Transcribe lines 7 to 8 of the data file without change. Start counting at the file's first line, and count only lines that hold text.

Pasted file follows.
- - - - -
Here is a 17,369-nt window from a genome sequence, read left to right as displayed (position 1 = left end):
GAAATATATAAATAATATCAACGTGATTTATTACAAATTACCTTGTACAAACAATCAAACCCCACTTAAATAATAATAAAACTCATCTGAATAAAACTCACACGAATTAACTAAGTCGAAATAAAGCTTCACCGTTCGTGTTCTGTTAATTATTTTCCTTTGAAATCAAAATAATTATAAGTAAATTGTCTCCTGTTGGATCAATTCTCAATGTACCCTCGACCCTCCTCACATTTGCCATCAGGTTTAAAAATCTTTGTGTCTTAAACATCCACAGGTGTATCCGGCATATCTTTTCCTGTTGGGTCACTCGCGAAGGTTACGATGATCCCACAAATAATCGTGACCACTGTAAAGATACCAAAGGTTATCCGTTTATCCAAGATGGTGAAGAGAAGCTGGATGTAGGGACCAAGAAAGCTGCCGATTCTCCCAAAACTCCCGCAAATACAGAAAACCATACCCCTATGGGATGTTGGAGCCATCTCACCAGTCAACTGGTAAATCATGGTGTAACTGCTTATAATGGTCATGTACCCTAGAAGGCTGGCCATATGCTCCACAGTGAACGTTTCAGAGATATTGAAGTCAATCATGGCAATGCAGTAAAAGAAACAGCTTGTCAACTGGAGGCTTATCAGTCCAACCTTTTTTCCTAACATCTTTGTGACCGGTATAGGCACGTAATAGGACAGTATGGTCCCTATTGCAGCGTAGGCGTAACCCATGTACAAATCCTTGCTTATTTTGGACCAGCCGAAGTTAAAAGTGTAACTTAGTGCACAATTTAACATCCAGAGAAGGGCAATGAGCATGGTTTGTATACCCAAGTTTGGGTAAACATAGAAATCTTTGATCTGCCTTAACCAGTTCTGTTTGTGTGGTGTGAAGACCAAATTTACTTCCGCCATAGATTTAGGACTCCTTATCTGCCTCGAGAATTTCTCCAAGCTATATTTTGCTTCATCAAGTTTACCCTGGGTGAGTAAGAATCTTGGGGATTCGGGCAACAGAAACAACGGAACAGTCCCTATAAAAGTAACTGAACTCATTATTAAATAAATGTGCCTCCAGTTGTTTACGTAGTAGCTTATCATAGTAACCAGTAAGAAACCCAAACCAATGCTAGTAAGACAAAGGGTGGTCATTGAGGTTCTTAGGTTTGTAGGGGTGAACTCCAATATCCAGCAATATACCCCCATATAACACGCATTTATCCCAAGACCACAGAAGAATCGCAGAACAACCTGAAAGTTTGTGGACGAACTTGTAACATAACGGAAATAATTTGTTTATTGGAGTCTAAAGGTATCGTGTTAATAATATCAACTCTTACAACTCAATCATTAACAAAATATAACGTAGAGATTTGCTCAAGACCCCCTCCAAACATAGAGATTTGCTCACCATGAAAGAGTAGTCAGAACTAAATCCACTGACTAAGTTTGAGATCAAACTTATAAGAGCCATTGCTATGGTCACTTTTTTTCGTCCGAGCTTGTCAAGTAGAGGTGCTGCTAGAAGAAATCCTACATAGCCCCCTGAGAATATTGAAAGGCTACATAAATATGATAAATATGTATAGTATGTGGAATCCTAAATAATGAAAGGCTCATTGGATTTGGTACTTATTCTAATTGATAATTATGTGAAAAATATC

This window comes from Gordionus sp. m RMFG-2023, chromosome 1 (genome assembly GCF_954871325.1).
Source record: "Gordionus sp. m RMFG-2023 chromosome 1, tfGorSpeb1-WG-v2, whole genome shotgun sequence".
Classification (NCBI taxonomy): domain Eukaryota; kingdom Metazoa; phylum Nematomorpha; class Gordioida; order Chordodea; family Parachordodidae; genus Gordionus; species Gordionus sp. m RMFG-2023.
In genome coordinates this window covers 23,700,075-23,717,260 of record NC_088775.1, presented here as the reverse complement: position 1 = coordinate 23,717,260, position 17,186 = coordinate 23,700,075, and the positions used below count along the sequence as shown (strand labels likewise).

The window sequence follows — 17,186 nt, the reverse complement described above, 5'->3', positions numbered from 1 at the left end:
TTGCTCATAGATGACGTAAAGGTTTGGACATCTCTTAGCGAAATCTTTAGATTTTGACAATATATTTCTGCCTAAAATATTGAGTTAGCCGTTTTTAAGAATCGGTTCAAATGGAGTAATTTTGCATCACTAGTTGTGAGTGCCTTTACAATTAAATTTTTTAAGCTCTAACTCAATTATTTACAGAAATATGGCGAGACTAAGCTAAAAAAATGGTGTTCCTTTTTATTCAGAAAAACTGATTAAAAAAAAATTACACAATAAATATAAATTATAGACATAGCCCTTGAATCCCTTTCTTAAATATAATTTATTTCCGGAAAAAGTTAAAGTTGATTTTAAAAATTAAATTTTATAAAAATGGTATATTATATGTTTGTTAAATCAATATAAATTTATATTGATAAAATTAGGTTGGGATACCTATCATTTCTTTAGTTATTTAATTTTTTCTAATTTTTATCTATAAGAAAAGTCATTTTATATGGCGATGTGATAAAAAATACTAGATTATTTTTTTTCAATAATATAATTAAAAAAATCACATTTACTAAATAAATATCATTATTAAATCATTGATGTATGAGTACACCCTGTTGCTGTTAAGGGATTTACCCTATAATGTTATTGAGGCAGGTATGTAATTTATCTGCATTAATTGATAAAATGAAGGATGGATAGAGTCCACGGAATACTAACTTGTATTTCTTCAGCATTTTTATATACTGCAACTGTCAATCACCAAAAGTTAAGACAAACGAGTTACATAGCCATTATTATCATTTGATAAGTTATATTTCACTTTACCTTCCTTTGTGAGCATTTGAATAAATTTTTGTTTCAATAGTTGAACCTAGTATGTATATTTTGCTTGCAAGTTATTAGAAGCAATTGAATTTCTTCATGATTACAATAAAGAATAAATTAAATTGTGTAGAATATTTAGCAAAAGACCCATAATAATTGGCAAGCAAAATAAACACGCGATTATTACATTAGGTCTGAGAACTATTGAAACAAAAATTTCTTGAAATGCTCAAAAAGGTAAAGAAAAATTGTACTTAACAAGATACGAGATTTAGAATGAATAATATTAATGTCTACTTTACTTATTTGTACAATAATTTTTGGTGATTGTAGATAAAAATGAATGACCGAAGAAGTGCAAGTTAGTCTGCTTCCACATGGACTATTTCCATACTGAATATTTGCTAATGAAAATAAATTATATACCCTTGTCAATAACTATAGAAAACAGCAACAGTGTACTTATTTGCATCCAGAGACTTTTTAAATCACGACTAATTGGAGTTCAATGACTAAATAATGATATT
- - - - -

The window sequence follows — 17,186 nt, the reverse complement described above, 5'->3', positions numbered from 1 at the left end:
TTGCTCATAGATGACGTAAAGGTTTGGACATCTCTTAGCGAAATCTTTAGATTTTGACAATATATTTCTGCCTAAAATATTGAGTTAGCCGTTTTTAAGAATCGGTTCAAATGGAGTAATTTTGCATCACTAGTTGTGAGTGCCTTTACAATTAAATTTTTTAAGCTCTAACTCAATTATTTACAGAAATATGGCGAGACTAAGCTAAAAAAATGGTGTTCCTTTTTATTCAGAAAAACTGATTAAAAAAAAATTACACAATAAATATAAATTATAGACATAGCCCTTGAATCCCTTTCTTAAATATAATTTATTTCCGGAAAAAGTTAAAGTTGATTTTAAAAATTAAATTTTATAAAAATGGTATATTATATGTTTGTTAAATCAATATAAATTTATATTGATAAAATTAGGTTGGGATACCTATCATTTCTTTAGTTATTTAATTTTTTCTAATTTTTATCTATAAGAAAAGTCATTTTATATGGCGATGTGATAAAAAATACTAGATTATTTTTTTTCAATAATATAATTAAAAAAATCACATTTACTAAATAAATATCATTATTAAATCATTGATGTATGAGTACACCCTGTTGCTGTTAAGGGATTTACCCTATAATGTTATTGAGGCAGGTATGTAATTTATCTGCATTAATTGATAAAATGAAGGATGGATAGAGTCCACGGAATACTAACTTGTATTTCTTCAGCATTTTTATATACTGCAACTGTCAATCACCAAAAGTTAAGACAAACGAGTTACATAGCCATTATTATCATTTGATAAGTTATATTTCACTTTACCTTCCTTTGTGAGCATTTGAATAAATTTTTGTTTCAATAGTTGAACCTAGTATGTATATTTTGCTTGCAAGTTATTAGAAGCAATTGAATTTCTTCATGATTACAATAAAGAATAAATTAAATTGTGTAGAATATTTAGCAAAAGACCCATAATAATTGGCAAGCAAAATAAACACGCGATTATTACATTAGGTCTGAGAACTATTGAAACAAAAATTTCTTGAAATGCTCAAAAAGGTAAAGAAAAATTGTACTTAACAAGATACGAGATTTAGAATGAATAATATTAATGTCTACTTTACTTATTTGTACAATAATTTTTGGTGATTGTAGATAAAAATGAATGACCGAAGAAGTGCAAGTTAGTCTGCTTCCACATGGACTATTTCCATACTGAATATTTGCTAATGAAAATAAATTATATACCCTTGTCAATAACTATAGAAAACAGCAACAGTGTACTTATTTGCATCCAGAGACTTTTTAAATCACGACTAATTGGAGTTCAATGACTAAATAATGATATT